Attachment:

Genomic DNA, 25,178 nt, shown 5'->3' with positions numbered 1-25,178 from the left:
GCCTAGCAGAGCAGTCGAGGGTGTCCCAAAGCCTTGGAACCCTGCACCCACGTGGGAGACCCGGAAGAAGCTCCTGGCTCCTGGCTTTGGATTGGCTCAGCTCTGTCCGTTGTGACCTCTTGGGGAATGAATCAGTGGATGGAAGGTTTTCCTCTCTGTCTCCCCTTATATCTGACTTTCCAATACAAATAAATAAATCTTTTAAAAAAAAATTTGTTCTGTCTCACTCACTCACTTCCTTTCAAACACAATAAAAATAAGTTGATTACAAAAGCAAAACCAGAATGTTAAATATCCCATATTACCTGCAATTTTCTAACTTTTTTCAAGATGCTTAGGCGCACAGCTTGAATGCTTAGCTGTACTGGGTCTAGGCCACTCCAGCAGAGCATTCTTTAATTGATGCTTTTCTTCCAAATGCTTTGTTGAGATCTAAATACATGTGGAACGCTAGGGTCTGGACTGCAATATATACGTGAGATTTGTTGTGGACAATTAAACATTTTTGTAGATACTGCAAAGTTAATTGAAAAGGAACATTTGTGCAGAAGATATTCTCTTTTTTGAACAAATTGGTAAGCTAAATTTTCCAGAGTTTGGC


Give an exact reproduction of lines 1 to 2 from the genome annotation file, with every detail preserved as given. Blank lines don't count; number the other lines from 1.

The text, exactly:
Genomic DNA, 25,178 nt, shown 5'->3' with positions numbered 1-25,178 from the left:
GCCTAGCAGAGCAGTCGAGGGTGTCCCAAAGCCTTGGAACCCTGCACCCACGTGGGAGACCCGGAAGAAGCTCCTGGCTCCTGGCTTTGGATTGGCTCAGCTCTGTCCGTTGTGACCTCTTGGGGAATGAATCAGTGGATGGAAGGTTTTCCTCTCTGTCTCCCCTTATATCTGACTTTCCAATACAAATAAATAAATCTTTTAAAAAAAAATTTGTTCTGTCTCACTCACTCACTTCCTTTCAAACACAATAAAAATAAGTTGATTACAAAAGCAAAACCAGAATGTTAAATATCCCATATTACCTGCAATTTTCTAACTTTTTTCAAGATGCTTAGGCGCACAGCTTGAATGCTTAGCTGTACTGGGTCTAGGCCACTCCAGCAGAGCATTCTTTAATTGATGCTTTTCTTCCAAATGCTTTGTTGAGATCTAAATACATGTGGAACGCTAGGGTCTGGACTGCAATATATACGTGAGATTTGTTGTGGACAATTAAACATTTTTGTAGATACTGCAAAGTTAATTGAAAAGGAACATTTGTGCAGAAGATATTCTCTTTTTTGAACAAATTGGTAAGCTAAATTTTCCAGAGTTTGGC